One great thing about having a visitor is that it gives you the excuse to do everything you always wanted to do but never justified finding time for. Anna had told me all about her adventures riding elephants and paddling through floating villages, so I felt the pressure to impress her with Samoa’s natural wonders. Flipping through the tourist pamphlets I have acquired over the past few years, one activity sprung out at me: Dwarfs Cave.
The history of Dwarfs Cave is a bit unclear, and it seems that every person who goes there will be told a slightly different tale as to its past. From what we gathered, Dwarfs Cave is really an expansive lava-tube, formed during the 1904-1911 eruption. The legend states that since it is so long, no person has ever been to the end of it. At one time or other, it is believed that 30 “Eskimos,” lived in this underground layer, feasting at the impressive flat table located just a few minutes inside the cave and bathing in its natural, muddy pools. Although a believable story from the size of the cave, there seems to be no evidence of humans ever having lived in the space.
On a Tuesday afternoon, Anna and I, along with two of my top students Pisi and Sapi, met up with two of the other Peace Corps Ali and Jenny, to check out the cave. Our “tour guide” (some man from the village), dubbed himself the cave man, and led the way through the cave, making sure we got as dirty as possible along the way. The caves have no light, neither natural or brought in, so it was up to us to carry flashlights to guide us on our journey. This proved a bit challenging as the path led us up and down step inclines of muddy rock and through pools waist deep of silt and mud. However we endured and made it to the farthest pool before turning back for the adventure out.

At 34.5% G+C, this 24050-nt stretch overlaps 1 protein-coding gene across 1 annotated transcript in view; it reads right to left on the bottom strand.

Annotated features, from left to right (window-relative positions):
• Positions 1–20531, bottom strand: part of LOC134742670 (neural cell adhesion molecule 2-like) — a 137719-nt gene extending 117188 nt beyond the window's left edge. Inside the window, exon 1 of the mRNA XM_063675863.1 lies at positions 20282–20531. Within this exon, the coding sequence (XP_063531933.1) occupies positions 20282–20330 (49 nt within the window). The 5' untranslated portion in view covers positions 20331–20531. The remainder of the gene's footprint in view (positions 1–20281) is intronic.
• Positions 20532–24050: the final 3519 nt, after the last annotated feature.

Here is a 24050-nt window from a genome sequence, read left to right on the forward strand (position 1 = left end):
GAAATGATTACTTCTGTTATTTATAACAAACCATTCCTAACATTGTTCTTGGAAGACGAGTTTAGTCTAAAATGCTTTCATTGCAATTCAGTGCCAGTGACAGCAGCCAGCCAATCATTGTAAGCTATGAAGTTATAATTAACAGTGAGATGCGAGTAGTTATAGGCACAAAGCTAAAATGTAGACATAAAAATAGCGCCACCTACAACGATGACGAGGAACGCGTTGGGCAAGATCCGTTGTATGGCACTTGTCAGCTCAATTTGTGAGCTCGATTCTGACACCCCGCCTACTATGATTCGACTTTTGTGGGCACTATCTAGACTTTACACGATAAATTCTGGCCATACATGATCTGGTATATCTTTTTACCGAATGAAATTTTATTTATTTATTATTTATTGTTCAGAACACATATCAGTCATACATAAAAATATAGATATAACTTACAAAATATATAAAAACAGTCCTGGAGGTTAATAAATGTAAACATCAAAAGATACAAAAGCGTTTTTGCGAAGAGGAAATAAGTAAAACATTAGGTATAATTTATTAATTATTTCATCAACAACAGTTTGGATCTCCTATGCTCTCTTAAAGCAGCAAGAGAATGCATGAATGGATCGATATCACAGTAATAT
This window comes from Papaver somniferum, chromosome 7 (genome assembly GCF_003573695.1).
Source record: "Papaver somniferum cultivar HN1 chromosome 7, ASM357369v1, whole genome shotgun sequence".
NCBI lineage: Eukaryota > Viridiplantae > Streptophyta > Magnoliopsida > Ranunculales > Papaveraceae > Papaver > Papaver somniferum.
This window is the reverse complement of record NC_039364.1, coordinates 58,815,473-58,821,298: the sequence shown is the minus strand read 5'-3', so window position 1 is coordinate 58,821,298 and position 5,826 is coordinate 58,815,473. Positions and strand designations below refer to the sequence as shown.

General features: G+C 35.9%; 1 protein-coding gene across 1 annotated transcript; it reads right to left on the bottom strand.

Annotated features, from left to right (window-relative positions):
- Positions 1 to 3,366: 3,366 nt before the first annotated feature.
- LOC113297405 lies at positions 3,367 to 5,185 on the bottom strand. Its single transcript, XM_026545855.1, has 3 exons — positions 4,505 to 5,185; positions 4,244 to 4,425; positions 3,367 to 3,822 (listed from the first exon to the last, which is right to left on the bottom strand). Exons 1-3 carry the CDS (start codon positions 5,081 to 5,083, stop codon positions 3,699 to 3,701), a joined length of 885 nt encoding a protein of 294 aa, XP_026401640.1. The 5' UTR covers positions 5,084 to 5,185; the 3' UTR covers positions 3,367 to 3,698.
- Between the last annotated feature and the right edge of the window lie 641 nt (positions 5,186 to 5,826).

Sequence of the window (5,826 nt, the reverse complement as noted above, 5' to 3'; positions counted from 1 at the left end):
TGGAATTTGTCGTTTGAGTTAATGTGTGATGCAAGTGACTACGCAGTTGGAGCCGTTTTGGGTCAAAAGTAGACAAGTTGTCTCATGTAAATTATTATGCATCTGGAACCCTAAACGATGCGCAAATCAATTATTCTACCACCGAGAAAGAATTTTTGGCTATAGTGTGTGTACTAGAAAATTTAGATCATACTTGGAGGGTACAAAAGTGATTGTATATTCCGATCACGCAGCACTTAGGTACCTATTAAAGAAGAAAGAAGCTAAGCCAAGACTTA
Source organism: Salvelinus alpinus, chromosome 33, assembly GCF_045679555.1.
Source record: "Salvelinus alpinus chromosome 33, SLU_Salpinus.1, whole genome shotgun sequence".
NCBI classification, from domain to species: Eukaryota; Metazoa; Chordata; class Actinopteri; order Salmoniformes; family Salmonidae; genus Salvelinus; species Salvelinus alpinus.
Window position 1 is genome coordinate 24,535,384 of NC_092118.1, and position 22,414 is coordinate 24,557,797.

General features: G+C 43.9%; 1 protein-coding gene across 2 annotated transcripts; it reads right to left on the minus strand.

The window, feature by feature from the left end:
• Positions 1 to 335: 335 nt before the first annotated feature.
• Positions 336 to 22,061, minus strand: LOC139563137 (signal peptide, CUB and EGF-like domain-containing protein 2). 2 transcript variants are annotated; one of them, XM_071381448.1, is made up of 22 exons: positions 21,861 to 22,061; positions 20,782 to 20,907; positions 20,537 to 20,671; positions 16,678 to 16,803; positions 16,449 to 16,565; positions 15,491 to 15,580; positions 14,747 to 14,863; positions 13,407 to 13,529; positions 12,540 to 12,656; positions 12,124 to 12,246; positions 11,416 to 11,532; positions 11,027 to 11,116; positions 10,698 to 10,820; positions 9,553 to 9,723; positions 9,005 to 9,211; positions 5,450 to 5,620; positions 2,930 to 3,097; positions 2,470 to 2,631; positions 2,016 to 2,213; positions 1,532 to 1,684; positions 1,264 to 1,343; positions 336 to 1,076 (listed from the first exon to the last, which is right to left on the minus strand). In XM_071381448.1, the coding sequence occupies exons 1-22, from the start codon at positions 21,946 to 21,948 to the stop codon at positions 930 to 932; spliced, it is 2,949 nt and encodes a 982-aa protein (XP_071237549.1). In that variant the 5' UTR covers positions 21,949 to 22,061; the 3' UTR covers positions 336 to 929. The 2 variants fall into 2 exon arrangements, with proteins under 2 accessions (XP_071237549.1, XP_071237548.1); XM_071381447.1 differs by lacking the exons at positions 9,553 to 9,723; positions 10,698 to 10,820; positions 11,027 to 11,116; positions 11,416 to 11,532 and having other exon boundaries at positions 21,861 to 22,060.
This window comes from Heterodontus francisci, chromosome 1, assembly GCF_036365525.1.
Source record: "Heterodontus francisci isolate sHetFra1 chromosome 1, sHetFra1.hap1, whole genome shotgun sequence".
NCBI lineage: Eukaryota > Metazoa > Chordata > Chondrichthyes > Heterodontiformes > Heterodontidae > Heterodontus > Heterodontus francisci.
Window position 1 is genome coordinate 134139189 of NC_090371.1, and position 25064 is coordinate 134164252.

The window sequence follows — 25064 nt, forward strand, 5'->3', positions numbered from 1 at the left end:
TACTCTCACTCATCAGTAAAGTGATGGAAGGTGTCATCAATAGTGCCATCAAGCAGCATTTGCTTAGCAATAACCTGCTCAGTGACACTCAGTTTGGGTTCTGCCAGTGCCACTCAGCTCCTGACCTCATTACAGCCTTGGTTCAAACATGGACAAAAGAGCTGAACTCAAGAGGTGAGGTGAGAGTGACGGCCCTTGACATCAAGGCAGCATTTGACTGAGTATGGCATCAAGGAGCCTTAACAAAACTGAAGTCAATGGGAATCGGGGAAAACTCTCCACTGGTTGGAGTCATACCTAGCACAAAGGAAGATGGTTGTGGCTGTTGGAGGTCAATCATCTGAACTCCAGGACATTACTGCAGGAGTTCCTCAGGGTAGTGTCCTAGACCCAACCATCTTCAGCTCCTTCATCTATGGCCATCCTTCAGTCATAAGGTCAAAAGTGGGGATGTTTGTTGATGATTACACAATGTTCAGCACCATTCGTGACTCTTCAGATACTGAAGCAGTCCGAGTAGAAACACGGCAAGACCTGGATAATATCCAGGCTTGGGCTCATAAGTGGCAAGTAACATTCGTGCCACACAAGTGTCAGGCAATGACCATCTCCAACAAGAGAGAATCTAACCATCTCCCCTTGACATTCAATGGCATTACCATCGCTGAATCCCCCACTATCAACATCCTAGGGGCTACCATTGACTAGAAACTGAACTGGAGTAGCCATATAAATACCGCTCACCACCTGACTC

Having just finished reading The Hobbit (in anticipation of the movie release!), I found myself looking around for Gollum, as this cave could easily have been his home. I hope Peter Jackson was able to make the trip out here before filming those scenes! There was not much life down in the caves, other than a few bats. Probably the scariest part of the adventure was shining the flashlight onto the walls of the cave and noticing the large cracks, assumedly formed from recent earthquake activity. I am glad to say we made it out alive, a little bruised and beaten, but overall successful in our exploration.
To celebrate, Anna and I took the girls out for pizza at the local pizzerias (Sekia Pizza). It was a great field trip and I am so glad that we found the time to tackle this cool site. For anyone planning a trip to Samoa, Dwarfs Caves are a must!